If we talked about bags last month, this month we'll be talking about another accessory, which is actually essential in everyday life—if you want to go out and about to see the world, anyway. Meet Swedish Hasbeens, a Swedish brand specialising in clogs! The brand was founded in 2006 in Stockholm, inspired by a 1970s mother named Anita. Their designs still derive from original models of the '70s and handmade in respect to people and the environment, collaborating with small factories which have been making shoes for decades and using vegetable leather. Their leathers are all of the ecologically prepared natural grain variety, chosen for its beauty, high quality and sustainability. Three years after its establishment, Swedish Hasbeens became one of the fastest growing Swedish fashion brand, selling in over 20 countries.

With their slogan. 'Better shoes for a better world,' Swedish Hasbeens vows to always take the environment into account and to always treat their workers fairly. They believe that sustainability, creativity and quality should never be sacrificed for short-term profitability and fear of failure. They swear by the quality of their products, using durable materials, such as naturally tanned leather, lime tree and alder wood. Using natural materials, Swedish Hasbeens hopes to produce shoes which will last for generations, thus minimising the amount of waste produced.

The name 'hasbeen' itself has a deep meaning behind it. It represents the inspiration that drives the brand into its success and determination. It marks their unwillingness to bow down to corporate thinking of merely searching for profit and fitting oneself into the public trend. Swedish Hasbeens keep true to the traditional way of shoemaking, with the help of skilled artisans who have been involved in the industry for generations. They also believe in self-expression, regardless of what the current trend is or what would look perfect on the pages of a fashion magazine.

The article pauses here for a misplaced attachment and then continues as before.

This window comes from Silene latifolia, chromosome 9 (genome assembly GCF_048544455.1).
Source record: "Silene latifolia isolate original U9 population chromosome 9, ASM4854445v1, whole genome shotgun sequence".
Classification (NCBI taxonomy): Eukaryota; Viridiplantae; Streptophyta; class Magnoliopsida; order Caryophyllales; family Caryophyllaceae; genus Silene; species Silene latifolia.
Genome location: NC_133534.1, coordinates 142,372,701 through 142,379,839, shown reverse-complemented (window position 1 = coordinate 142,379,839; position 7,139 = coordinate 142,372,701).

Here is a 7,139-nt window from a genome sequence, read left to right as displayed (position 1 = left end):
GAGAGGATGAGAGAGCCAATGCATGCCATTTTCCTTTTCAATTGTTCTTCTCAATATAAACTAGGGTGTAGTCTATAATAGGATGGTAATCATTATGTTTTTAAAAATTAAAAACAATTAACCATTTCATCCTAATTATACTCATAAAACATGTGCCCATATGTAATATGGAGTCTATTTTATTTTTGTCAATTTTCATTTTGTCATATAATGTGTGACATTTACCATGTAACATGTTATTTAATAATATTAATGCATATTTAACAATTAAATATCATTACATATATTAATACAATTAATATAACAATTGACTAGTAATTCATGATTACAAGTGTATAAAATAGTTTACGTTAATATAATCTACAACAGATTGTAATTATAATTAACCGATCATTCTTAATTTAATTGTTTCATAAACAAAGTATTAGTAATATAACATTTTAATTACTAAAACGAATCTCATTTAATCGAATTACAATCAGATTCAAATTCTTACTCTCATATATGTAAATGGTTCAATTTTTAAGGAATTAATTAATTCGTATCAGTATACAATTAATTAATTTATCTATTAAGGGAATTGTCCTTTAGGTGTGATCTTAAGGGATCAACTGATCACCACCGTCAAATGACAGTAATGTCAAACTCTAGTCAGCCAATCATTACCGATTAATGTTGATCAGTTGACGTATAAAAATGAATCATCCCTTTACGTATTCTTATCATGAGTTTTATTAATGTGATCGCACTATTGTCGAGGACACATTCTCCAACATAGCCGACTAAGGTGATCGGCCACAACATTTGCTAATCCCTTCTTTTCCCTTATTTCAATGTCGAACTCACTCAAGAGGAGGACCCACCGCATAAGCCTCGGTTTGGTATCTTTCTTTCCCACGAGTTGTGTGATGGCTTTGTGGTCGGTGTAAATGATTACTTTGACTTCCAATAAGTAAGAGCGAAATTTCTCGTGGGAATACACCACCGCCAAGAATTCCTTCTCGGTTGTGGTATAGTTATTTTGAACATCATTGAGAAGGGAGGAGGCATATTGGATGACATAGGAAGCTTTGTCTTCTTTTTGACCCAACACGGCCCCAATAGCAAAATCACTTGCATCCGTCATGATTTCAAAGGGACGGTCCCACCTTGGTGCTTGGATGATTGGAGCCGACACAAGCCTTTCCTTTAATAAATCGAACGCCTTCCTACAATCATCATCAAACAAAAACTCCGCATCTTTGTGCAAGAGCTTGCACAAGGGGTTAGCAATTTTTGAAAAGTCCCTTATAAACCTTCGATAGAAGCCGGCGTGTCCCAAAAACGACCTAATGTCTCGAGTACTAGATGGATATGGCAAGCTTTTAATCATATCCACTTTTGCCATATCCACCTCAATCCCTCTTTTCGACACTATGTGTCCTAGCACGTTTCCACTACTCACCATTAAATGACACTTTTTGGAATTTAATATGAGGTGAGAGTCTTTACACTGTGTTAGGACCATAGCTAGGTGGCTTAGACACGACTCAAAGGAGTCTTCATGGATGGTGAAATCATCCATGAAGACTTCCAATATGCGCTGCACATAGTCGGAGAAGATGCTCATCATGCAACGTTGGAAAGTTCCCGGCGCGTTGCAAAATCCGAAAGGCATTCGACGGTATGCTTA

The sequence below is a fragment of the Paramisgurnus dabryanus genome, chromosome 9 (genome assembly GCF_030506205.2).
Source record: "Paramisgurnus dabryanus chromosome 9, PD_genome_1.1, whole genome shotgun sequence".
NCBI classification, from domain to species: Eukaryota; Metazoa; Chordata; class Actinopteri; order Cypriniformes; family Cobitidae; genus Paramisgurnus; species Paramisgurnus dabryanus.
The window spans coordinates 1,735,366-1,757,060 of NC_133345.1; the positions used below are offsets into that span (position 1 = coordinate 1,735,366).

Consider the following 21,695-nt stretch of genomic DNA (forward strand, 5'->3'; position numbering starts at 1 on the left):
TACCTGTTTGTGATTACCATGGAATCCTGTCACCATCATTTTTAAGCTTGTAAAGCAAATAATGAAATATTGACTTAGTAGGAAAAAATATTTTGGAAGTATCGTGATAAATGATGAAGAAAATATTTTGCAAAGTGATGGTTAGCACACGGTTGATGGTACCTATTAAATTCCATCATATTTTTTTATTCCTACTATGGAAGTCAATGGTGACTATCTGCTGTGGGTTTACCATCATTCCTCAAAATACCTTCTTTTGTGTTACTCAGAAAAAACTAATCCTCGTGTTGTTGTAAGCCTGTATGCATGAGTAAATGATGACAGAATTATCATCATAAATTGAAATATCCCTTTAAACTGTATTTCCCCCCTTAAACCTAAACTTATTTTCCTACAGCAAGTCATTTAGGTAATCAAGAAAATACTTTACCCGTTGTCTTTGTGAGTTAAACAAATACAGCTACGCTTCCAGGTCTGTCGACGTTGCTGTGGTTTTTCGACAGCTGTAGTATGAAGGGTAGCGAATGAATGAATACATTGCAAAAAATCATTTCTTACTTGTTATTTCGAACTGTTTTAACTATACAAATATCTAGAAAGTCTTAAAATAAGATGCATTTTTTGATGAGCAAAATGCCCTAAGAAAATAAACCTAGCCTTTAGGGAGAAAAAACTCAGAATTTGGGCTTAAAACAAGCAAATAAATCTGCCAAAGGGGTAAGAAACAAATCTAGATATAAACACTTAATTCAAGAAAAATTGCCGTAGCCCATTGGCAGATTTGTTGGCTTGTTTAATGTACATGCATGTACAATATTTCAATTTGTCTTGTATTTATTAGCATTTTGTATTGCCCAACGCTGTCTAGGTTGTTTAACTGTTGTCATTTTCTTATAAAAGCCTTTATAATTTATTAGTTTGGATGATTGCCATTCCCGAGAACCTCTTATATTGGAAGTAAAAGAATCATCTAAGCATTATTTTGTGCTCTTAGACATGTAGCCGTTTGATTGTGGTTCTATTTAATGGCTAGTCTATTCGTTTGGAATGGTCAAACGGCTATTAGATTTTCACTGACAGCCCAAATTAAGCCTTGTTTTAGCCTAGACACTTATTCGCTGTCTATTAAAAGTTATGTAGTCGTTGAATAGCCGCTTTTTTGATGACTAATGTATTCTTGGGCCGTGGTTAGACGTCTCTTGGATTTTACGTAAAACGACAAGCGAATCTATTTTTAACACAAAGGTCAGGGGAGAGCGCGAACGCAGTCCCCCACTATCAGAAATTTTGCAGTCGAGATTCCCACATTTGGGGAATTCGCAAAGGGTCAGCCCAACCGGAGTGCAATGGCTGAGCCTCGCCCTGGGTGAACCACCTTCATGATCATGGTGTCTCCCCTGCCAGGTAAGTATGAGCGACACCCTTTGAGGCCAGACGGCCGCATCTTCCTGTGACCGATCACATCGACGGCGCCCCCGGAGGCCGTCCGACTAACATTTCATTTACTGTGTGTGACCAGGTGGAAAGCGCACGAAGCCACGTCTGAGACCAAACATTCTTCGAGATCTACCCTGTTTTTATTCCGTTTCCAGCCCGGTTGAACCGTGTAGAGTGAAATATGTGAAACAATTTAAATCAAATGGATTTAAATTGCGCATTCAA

Ever since I spotted Swedish Hasbeens on A Beautiful Mess, I've been lusting after them forever. They have the most old-fashioned yet stylish designs and each shoe looks really comfortable to wear. If I had to choose one to be my favourite, I think I'd go with their Agneta design. It just looks like it could be a classic in my wardrobe—or shoe rack? I've thrifted a pair of clogs before and they've served me rather well. I could only imagine what a high quality, durable pair could feel like on my feet. So which one is your favourite pair?

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Tuesday, 20 September 2016

Monthly Read: Leviathan Trilogy

Truth be told, if I had to introduce Scott Westerfeld to new readers, I would choose his Uglies series first—but, as luck would have it, my copies are with a friend of mine at the moment. Nevertheless, I cannot wait to showcase one of his brilliant works here. If we dealt with nature and puzzles before, this time the theme is steampunk. Please welcome the Leviathan trilogy! Like the previous series I introduced here before, this series also has illustrations between its pages, done by Keith Thompson. It depicts the first World War in an alternate universe, where the blocs are divided into the Darwinists and the Clankers. The Darwinists are those who use fabricated animals as their weaponry, while the Clankers use steam-driven iron machines loaded with firearms. The story is told from the point-of-view of Aleksandar Ferdinand, an Austro-Hungarian prince on the run, and Deryn Sharp, a girl-disguised-as-a-boy in the British Air Service. Circumstances throw them both aboard the Leviathan whale airship, where their friendship slowly grows—despite their opposing positions in the war.